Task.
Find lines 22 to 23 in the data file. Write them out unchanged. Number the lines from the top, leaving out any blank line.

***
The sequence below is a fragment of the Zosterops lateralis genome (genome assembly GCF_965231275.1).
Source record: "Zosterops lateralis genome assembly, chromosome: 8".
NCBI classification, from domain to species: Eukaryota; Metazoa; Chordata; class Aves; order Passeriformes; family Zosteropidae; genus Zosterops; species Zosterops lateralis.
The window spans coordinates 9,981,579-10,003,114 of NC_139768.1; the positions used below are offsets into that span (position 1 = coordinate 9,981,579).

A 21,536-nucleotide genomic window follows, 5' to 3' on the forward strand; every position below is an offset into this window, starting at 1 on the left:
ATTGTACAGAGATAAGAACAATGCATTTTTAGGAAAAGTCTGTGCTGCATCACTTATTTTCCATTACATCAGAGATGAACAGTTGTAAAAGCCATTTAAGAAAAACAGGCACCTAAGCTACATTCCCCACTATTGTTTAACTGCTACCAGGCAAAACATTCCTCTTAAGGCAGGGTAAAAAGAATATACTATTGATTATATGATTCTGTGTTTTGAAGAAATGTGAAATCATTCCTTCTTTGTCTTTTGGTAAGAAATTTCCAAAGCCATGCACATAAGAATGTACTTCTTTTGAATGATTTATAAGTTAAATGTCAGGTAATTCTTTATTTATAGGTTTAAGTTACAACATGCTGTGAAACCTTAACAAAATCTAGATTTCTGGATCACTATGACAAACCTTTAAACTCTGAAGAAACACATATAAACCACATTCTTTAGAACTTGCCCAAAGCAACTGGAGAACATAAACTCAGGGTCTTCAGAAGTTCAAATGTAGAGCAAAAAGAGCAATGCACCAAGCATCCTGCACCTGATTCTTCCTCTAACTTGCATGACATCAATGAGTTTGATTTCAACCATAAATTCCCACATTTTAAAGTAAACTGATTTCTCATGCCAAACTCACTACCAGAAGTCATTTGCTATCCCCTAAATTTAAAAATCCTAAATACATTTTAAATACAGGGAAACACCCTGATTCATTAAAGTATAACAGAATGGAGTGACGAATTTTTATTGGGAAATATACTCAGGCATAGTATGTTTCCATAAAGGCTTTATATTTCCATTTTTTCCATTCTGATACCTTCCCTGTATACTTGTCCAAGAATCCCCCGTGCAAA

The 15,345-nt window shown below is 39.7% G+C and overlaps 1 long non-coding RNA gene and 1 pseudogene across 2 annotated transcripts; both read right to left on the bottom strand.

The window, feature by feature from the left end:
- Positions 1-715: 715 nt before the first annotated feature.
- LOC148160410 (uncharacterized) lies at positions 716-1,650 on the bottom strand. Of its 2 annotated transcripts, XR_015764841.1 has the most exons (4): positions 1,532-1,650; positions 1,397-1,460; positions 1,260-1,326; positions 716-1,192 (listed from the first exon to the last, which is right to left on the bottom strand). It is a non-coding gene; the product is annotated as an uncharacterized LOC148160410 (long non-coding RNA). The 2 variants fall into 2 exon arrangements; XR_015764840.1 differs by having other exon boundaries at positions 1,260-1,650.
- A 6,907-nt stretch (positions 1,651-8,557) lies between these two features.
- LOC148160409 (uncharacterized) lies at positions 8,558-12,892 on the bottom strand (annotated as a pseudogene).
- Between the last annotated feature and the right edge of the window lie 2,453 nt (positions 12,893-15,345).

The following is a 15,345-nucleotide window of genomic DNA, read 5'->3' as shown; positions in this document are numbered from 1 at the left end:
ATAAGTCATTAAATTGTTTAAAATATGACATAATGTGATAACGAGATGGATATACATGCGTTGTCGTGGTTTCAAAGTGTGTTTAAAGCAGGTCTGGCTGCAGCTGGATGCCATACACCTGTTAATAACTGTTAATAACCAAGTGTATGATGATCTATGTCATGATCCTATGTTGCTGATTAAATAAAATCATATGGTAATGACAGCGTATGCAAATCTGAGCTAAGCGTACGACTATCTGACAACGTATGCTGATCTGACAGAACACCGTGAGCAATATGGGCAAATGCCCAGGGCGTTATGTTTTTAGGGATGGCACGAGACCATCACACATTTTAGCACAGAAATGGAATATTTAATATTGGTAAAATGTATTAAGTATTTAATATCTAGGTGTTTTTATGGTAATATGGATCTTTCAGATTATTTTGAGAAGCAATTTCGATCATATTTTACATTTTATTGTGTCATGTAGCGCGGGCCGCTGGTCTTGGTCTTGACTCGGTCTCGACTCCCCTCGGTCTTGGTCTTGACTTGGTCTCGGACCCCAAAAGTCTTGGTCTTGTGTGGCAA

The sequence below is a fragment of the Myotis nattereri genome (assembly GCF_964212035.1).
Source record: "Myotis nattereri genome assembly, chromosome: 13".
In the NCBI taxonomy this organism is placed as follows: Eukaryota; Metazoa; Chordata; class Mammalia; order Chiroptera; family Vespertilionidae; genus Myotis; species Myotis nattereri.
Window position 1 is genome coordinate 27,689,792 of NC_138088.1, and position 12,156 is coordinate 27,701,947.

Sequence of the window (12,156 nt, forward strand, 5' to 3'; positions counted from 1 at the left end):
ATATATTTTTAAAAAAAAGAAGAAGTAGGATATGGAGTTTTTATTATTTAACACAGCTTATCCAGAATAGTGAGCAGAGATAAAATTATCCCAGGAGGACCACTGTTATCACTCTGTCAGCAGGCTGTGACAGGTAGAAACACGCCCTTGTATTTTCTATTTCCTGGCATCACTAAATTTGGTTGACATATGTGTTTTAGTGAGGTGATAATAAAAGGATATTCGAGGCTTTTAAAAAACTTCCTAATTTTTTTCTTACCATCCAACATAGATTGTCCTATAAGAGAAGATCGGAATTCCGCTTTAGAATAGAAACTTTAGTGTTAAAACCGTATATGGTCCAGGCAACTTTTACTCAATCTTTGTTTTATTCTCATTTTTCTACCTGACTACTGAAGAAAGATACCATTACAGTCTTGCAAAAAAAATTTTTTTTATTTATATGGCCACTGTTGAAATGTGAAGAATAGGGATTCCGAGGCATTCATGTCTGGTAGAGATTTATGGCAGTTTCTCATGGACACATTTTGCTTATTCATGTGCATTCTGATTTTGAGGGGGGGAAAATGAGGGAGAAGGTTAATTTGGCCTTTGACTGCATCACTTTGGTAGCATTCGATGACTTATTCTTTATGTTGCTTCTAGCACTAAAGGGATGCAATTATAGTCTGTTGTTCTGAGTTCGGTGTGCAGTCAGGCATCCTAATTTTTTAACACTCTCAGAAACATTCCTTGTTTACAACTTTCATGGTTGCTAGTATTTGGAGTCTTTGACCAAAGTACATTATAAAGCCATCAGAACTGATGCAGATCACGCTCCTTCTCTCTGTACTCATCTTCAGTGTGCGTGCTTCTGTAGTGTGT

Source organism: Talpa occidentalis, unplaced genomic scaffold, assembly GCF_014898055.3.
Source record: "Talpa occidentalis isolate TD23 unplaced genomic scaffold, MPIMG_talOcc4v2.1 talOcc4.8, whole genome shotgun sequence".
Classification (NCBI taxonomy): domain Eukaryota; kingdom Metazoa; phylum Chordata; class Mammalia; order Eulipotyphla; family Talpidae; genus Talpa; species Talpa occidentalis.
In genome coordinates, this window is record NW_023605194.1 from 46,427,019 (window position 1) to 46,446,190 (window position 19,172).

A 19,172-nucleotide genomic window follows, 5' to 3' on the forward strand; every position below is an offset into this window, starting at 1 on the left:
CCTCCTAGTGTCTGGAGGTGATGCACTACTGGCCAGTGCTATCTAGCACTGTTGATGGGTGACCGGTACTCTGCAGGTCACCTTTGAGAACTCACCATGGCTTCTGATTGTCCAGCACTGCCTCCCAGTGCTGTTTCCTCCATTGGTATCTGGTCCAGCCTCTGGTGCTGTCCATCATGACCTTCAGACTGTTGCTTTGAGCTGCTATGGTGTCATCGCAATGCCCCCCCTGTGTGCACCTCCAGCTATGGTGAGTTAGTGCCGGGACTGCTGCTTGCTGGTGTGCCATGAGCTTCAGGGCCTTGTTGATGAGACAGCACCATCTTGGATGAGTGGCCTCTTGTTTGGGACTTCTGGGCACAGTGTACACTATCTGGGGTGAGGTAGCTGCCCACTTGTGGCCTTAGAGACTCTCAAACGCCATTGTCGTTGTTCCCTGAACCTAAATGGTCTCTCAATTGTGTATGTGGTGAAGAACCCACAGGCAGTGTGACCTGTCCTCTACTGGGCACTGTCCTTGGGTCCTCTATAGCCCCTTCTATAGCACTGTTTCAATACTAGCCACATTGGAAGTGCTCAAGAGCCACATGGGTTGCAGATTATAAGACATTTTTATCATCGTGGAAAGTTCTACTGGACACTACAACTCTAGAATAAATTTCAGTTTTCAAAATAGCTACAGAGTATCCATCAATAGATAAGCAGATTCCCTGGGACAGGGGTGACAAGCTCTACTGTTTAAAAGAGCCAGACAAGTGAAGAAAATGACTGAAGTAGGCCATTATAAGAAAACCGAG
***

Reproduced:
Source organism: Talpa occidentalis, unplaced genomic scaffold, assembly GCF_014898055.3.
Source record: "Talpa occidentalis isolate TD23 unplaced genomic scaffold, MPIMG_talOcc4v2.1 talOcc4.8, whole genome shotgun sequence".